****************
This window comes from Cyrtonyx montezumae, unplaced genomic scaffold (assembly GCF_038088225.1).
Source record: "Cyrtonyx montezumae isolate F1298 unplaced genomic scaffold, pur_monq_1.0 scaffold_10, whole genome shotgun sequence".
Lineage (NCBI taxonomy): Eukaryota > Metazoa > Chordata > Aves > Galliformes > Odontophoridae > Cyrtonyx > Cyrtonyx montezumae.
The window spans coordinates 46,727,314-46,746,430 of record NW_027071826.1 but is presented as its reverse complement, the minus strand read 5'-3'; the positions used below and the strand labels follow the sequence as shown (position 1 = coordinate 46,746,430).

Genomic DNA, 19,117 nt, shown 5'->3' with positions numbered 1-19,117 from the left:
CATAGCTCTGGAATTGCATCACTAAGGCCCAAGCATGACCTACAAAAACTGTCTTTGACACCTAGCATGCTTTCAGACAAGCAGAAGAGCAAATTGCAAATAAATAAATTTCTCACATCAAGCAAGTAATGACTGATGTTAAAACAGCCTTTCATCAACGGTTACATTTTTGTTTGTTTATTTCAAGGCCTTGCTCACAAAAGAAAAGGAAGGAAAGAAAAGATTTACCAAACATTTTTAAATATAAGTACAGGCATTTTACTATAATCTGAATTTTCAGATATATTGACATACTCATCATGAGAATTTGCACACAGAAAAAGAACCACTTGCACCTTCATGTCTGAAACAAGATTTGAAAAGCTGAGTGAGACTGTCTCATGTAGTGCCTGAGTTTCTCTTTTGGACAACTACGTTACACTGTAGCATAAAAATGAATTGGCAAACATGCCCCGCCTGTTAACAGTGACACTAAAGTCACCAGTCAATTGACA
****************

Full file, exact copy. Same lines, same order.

This window comes from Cyrtonyx montezumae, unplaced genomic scaffold (assembly GCF_038088225.1).
Source record: "Cyrtonyx montezumae isolate F1298 unplaced genomic scaffold, pur_monq_1.0 scaffold_10, whole genome shotgun sequence".
Lineage (NCBI taxonomy): Eukaryota > Metazoa > Chordata > Aves > Galliformes > Odontophoridae > Cyrtonyx > Cyrtonyx montezumae.
The window spans coordinates 46,727,314-46,746,430 of record NW_027071826.1 but is presented as its reverse complement, the minus strand read 5'-3'; the positions used below and the strand labels follow the sequence as shown (position 1 = coordinate 46,746,430).

Genomic DNA, 19,117 nt, shown 5'->3' with positions numbered 1-19,117 from the left:
CATAGCTCTGGAATTGCATCACTAAGGCCCAAGCATGACCTACAAAAACTGTCTTTGACACCTAGCATGCTTTCAGACAAGCAGAAGAGCAAATTGCAAATAAATAAATTTCTCACATCAAGCAAGTAATGACTGATGTTAAAACAGCCTTTCATCAACGGTTACATTTTTGTTTGTTTATTTCAAGGCCTTGCTCACAAAAGAAAAGGAAGGAAAGAAAAGATTTACCAAACATTTTTAAATATAAGTACAGGCATTTTACTATAATCTGAATTTTCAGATATATTGACATACTCATCATGAGAATTTGCACACAGAAAAAGAACCACTTGCACCTTCATGTCTGAAACAAGATTTGAAAAGCTGAGTGAGACTGTCTCATGTAGTGCCTGAGTTTCTCTTTTGGACAACTACGTTACACTGTAGCATAAAAATGAATTGGCAAACATGCCCCGCCTGTTAACAGTGACACTAAAGTCACCAGTCAATTGACA